The launch of a national teaching quality academy rests on a vote by members of the Institute for Learning and Teaching in Higher Education to dissolve their organisation this autumn.
If agreed, the institute's 15,500 members would re-register with the academy in what supporters describe as "a mass conversion".
The move would spell the end for member ownership of the national body, which controls professional standards in teaching, after only four years.
Vice-chancellors and principals would be the legal owners of the academy, which would be a company limited by guarantee and with charity status.
Incorporation would be expected in August or September.
The ILTHE council recommended a "yes" vote in the ballot. A straw poll of delegates to ILTHE's conference at Warwick University last week found 85 per cent in favour of joining.
Leslie Wagner, interim chair of the academy and retiring vice-chancellor of Leeds Metropolitan University, told delegates that the academy was an opportunity that members "must grab with both hands".
He wanted to allay fears that the academy would be dominated by Universities UK and the Standing Conference of Principals.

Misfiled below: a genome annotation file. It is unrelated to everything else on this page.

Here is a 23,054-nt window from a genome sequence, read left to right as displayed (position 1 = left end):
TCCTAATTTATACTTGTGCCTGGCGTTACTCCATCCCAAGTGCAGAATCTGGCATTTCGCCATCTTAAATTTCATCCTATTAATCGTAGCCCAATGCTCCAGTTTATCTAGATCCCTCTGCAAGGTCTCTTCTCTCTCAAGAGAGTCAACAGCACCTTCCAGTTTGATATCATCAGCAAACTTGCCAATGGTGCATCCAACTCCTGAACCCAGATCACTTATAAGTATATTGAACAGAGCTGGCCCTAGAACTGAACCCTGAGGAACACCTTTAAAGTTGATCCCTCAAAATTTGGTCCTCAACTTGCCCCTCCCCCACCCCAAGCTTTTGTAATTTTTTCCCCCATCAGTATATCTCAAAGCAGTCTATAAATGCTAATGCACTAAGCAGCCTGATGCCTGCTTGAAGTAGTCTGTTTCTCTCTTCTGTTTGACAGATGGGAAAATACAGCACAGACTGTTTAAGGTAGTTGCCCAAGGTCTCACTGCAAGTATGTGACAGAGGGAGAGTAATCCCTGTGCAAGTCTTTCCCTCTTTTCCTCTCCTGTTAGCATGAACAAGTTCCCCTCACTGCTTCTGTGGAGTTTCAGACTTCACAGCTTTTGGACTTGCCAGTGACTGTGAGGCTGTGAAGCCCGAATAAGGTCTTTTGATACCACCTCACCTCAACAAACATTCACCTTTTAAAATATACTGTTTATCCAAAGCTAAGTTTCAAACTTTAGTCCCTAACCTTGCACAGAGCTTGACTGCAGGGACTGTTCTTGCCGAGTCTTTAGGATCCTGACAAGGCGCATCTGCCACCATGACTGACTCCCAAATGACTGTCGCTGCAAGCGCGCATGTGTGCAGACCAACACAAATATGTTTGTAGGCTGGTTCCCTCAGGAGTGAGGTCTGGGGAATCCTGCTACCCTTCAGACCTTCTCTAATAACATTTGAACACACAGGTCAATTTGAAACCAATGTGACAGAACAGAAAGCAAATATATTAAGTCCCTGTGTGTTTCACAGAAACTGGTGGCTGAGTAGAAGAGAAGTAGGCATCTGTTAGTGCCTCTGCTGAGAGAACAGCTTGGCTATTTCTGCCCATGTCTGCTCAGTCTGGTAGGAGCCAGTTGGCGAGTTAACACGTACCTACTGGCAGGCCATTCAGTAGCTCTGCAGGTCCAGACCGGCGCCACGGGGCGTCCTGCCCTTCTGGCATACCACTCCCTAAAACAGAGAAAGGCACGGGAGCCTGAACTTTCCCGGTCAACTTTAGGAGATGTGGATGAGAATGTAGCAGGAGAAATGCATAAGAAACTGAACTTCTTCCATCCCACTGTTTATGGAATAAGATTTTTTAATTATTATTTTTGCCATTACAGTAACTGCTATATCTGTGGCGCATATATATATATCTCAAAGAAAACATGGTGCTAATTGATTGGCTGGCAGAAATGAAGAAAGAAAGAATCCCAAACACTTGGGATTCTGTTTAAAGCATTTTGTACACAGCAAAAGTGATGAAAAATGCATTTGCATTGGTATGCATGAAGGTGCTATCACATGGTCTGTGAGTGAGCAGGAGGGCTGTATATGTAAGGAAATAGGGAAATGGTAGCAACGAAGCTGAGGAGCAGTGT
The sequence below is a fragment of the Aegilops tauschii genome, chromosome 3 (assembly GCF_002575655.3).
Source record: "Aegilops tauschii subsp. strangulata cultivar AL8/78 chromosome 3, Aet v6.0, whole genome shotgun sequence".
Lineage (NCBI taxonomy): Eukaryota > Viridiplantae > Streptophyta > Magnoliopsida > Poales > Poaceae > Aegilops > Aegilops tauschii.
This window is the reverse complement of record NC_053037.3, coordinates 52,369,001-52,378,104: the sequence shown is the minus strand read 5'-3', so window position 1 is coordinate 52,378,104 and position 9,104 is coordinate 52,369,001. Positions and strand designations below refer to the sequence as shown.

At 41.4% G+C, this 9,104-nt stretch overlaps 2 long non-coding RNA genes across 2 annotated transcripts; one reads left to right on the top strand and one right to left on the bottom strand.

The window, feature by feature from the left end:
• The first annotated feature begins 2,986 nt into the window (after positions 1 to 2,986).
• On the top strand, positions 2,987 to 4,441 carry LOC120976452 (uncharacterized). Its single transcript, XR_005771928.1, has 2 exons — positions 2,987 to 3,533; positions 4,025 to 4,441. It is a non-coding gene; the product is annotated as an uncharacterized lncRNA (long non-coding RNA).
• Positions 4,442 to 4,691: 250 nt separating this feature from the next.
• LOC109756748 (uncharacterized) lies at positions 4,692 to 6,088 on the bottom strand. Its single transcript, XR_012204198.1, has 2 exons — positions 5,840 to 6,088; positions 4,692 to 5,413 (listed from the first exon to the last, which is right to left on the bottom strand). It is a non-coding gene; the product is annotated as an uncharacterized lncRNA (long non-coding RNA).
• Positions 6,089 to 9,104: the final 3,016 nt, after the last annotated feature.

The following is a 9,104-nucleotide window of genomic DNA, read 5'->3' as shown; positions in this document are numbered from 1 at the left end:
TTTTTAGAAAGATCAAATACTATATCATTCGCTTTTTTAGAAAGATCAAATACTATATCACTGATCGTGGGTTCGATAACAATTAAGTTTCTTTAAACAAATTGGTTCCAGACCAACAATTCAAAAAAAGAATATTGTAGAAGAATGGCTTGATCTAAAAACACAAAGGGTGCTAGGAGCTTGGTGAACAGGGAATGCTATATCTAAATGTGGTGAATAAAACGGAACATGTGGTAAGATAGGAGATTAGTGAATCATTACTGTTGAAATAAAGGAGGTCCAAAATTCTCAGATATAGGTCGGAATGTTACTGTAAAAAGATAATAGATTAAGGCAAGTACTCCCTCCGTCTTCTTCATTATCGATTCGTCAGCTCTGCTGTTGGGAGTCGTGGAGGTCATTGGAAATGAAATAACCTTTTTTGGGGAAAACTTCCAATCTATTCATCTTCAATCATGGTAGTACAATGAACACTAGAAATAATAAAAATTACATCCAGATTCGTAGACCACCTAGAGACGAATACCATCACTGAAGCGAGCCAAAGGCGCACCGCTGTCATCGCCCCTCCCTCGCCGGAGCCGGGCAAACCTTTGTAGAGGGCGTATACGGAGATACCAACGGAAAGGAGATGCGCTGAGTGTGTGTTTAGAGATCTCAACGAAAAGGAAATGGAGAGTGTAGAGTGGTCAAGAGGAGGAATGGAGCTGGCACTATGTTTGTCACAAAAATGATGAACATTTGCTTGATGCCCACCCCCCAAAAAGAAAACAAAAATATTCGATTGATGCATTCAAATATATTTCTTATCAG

"Teaching and learning is a core activity of higher education. Many academics take it seriously. They want to make it and the student experience effective, but the national policy focus is recent and has been fragmented. The academy is moving things to a different level," he said.
Nigel Palastranga, chair of ILTHE finance committee, said that the academy would be effective only if it won the support of practitioners.
Mandy Telford, president of the National Union of Students, wanted to see greater student involvement in the academy.
The academy took the name the Higher Education Academy in a effort to show that its brief extends beyond just teaching. It said its aims were to bring together all staff supporting students and ensure their professional development.
This would mean splitting the staff-support functions of the Higher Education Staff Development Agency between the academy and the new Leadership Foundation. The Learning and Teaching Support Network is the other agency involved.
The academy board would comprise representatives of UUK, Scop, the funding councils, practitioners and other related bodies. A council would run the professional accreditation side.
Income would come from national funding councils, institutional subscriptions and individual members' registration fees.